Rebel gains in Syria embolden Lebanese Sunnis
Sunnis in Lebanon are growing more outspoken about the most powerful faction in their country, the Shiite movement Hezbollah.
Syrian President Bashar al-Assad’s increasingly tenuous hold on power is emboldening Sunnis in neighboring Lebanon to escalate their opposition to Hezbollah, the powerful militant Shiite movement and ally of Mr. Assad.Skip to next paragraph
In Pictures Reaching a critical juncture in Syria
Subscribe Today to the Monitor
Lebanon has long been overshadowed by its larger neighbor to the east but with the Assad regime struggling for survival, many Lebanese Sunnis are sensing that the balance of power in the Levant is set to swing in their favor. If Assad and his minority Alawite sect are toppled from power, the majority Sunnis are likely to rule Syria and could cut support for Lebanon's Shiite Hezbollah.
“Hezbollah wants to govern the whole country, but I can assure you that it will not happen because we have an Islamic revolution in Syria right now, and this will bring Hezbollah down,” says Sheikh Zakaria al-Masri, a Sunni cleric, addressing a rally in the southern city of Sidon on Sunday attended by some 1,500 Sunni opponents of Hezbollah. Sheikh Masri was a guest speaker at the event, which was organized by Sheikh Ahmad al-Assir, a firebrand Salafist cleric from Sidon and outspoken critic of Hezbollah.
Still, Hezbollah is the most powerful political and military force in the country, stronger even than the Lebanese Army, and it has demonstrated a will in the past to resort to the use of arms domestically when it feels threatened. In May 2008, Hezbollah and its allies briefly took over Sunni neighborhoods of Beirut when the then Western-backed government attempted to shut down the party’s private communications network. The move sparked a week of fighting that brought Lebanon to the brink of civil war.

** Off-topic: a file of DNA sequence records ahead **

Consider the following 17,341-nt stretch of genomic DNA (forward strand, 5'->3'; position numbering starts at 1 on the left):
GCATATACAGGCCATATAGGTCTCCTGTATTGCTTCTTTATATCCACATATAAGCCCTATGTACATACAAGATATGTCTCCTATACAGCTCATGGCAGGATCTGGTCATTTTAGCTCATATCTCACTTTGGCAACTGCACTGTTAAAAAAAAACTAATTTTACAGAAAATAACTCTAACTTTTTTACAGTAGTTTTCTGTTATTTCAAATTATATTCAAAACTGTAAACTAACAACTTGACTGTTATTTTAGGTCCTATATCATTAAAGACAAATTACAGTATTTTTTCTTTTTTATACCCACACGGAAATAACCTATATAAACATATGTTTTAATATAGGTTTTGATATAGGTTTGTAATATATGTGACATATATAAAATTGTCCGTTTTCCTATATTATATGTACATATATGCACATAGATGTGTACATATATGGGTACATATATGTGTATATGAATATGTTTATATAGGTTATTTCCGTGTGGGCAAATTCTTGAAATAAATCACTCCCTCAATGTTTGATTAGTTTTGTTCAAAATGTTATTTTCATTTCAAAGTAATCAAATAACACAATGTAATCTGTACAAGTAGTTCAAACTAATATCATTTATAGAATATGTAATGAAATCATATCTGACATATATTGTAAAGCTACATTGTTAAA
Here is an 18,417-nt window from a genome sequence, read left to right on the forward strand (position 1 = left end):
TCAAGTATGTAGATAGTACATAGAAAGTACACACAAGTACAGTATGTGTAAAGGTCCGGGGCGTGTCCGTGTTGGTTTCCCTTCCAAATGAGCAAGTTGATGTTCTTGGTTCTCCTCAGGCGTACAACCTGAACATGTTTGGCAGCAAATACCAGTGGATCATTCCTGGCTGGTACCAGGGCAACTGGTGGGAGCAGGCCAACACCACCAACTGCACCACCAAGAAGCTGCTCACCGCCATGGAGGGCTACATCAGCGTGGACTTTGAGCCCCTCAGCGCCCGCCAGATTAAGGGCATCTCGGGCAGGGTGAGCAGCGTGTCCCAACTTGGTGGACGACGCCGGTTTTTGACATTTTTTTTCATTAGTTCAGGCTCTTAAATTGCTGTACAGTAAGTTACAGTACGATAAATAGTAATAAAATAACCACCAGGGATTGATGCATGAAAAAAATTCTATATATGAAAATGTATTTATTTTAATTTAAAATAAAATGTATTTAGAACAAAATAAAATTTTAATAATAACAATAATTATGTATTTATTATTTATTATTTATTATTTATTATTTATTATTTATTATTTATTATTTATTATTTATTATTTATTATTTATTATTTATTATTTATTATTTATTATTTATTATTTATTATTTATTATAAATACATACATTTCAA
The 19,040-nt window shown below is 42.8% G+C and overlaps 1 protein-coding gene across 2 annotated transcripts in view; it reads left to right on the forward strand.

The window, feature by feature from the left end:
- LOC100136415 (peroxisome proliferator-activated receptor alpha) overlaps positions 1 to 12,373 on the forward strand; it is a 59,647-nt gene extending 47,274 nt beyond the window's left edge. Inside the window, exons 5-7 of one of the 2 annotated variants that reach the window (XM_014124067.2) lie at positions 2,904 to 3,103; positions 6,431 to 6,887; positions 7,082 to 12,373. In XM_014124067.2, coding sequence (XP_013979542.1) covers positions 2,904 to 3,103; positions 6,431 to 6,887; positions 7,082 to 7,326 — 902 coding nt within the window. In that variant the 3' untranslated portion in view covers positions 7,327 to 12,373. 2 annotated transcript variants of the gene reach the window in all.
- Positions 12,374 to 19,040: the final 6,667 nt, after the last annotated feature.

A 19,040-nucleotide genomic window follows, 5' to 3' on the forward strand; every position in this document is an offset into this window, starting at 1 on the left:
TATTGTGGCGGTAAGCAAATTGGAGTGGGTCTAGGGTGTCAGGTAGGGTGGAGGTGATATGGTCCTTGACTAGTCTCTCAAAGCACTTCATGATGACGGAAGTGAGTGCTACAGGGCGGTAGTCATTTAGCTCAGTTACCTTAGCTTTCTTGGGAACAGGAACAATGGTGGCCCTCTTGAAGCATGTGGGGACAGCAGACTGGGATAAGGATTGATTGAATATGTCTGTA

Some analysts worry that the combination of a weak moderate Sunni leadership in Lebanon, the rise of new radical leaders such as Sheikh Assir, and a sense of Sunni triumphalism as the Assad regime teeters will inflame Sunni-Shiite tensions even further. The analysts worry this could lead to clashes or even suicide bomb attacks in Hezbollah-supporting strongholds, invoking a harsh response from the Shiite organization.
Sunni support for rebels
Most Sunnis in Lebanon support the Syrian opposition against Assad’s rule and some have even joined armed rebel groups to fight Syrian government forces. On Sunday, Syrian state television broadcast footage showing several bodies that it said were part of a group of 21 Lebanese Salafist fighters who fell into an ambush near the town of Tel Kalakh having slipped into Syria from Lebanon. The men were reportedly from Tripoli and other areas of north Lebanon.
Furthermore, Okab Saqr, a Lebanese member of Parliament who, despite being a Shiite, is a member of the mainly Sunni Future Movement headed by former Prime Minister Saad Hariri, confirmed at the weekend that it was his voice heard on an audio recording released last week by a Lebanese television station in which he discusses an arms deal with a Free Syrian Army commander. For months rumors have circulated that Mr. Saqr was in Turkey helping provide arms and ammunition for the FSA, although he denied the accusation in a televised interview last month before the audio recordings were aired.
But Lebanese Sunnis are not alone in intervening in the Syrian civil war.